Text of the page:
Tuesday, August 12, 2008

Responsible Retail, Irresponsible Congress

Will this administration's ties to big oil actually halt progress being made by retailers who aim to to reduce their carbon foot print? Hard to believe but, the answer to this question just might be yes if Congress doesn't renew a corporate tax incentive for solar panel projects which will expire on December 31st of this year.

In a post this morning from Cool News/Reveries referencing Stephanie Rosenbloom's article in the New York Times (8/11/08), if Wal-Mart took solar to bright, and installed them in every Sam's Club and Wal-Mart store, "the resulting solar acreage would roughly equal the size of Manhattan, an island of 23 square miles." So far, Wal-Mart has installed solar panels in 17 of its stores and distribution centers and plans for five more are underway.

Here's the problem. Congress, having tied itself in a knot over the issue of offshore oil drilling, has failed to renew the corporate tax incentive for solar panel projects. That means retailers with the best environmental intentions, Wal-Mart included, will get a tax credit for solar projects only if they are completed by December 31st. Safeway's vp of energy operations, George Waidelich, says that's a problem, because nobody wants to risk missing the deadline. "You're talking about millions of dollars," he says.

Big plans are underway from big retail to go solar. Kohl's is installing solar panels in 85 stores, Macy's plans to have installed in 40 store's by year's end, and Safeway is going solar in 23 stores. That said, a kilowatt hour of solar power costs 25-30 cents, versus six cents for coal and nine cents for natural gas. Add to that the cost of installing a solar power system at "$4 million to $6 million for a store the size of a Wal-Mart."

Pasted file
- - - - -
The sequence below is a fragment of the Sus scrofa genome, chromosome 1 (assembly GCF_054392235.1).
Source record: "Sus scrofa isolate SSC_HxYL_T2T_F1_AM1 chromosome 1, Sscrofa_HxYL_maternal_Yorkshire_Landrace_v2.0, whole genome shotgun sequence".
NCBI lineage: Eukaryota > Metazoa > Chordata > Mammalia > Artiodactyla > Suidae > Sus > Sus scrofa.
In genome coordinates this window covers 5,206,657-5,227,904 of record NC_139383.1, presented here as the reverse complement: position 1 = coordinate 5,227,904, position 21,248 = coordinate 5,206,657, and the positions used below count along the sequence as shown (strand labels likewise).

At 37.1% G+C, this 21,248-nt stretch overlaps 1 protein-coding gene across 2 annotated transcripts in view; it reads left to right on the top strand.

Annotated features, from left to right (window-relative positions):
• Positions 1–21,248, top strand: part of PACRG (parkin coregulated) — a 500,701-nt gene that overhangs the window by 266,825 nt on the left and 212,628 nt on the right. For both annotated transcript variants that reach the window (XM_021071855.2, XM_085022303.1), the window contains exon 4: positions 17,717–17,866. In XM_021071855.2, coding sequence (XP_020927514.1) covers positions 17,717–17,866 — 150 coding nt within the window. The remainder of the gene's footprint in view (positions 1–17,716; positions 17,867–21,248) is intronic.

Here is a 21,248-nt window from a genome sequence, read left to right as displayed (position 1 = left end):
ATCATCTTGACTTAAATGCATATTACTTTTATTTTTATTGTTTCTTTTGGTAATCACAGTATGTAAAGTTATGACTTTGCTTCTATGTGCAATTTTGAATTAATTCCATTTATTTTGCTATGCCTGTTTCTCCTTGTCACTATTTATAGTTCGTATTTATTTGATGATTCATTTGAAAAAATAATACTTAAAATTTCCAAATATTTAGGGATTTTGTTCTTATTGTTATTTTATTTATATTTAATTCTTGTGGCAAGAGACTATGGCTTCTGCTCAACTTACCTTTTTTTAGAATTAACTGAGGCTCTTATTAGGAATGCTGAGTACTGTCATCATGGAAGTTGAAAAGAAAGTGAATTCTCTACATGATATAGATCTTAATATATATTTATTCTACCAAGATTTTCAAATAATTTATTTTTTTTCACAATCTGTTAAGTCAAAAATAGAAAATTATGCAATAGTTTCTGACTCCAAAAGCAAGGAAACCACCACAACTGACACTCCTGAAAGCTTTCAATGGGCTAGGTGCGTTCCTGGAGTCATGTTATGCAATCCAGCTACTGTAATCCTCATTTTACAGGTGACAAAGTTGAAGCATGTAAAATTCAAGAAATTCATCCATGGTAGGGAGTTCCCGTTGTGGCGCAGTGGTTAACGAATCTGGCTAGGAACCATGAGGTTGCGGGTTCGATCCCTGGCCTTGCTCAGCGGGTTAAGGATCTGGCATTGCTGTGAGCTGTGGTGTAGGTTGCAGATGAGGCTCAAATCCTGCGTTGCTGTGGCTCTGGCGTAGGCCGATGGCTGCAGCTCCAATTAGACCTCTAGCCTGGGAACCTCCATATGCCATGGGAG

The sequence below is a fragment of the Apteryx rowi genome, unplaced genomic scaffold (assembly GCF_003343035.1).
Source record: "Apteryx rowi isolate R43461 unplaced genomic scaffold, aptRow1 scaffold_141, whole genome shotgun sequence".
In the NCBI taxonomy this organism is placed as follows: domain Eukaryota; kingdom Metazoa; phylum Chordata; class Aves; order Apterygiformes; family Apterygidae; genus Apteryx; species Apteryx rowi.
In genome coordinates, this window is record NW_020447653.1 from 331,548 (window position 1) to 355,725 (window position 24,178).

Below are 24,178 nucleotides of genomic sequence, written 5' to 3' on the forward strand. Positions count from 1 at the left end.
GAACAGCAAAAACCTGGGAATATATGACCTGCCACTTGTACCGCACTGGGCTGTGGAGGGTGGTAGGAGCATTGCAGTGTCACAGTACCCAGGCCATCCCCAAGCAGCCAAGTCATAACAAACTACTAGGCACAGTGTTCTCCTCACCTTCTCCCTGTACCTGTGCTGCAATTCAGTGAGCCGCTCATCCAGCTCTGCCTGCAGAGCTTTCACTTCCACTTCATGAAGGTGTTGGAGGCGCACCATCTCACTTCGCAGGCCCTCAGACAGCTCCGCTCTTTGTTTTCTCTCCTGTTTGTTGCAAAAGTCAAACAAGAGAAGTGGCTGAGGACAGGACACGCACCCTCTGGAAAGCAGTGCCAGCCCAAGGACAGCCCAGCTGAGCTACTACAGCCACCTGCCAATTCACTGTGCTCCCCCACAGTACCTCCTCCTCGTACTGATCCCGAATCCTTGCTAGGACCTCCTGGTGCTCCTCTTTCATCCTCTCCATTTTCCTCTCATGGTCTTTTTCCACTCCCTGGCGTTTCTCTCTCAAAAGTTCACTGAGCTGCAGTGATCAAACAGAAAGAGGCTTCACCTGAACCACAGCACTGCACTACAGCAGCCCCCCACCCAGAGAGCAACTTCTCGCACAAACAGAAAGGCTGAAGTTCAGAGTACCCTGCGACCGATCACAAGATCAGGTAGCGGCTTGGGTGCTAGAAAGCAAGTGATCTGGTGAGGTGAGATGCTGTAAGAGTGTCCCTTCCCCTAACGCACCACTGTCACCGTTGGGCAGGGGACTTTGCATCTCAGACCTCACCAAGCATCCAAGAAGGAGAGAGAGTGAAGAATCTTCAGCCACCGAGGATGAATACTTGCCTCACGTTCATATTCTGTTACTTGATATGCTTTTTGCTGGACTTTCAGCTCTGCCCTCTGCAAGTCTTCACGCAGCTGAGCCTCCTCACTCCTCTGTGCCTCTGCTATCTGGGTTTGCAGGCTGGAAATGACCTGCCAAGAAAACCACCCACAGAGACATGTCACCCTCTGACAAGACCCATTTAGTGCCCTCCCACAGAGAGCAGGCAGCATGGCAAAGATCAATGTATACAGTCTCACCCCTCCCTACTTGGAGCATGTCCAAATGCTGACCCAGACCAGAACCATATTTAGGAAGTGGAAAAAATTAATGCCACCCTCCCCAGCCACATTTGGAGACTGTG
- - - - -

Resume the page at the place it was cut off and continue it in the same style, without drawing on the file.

Along with savings from a tax incentive, retailers are banking on a pay out, not only in dollars and cents over time, but also in a boost to their image. We all know that Wal-Mart hopes that their environmental strides will offset the bad press they get for their bad behavior on the human rights front. Analyst Bernard Sosnick, "who has examined Wal-Mart's plans, said the day might come when people can pull their electric cars up to a store and re-charge them with power from the roof or even from wind turbines in the parking lot." Now if only Wal-Mart would pay their employees enough to afford the electric cars...

Time to write your congress person!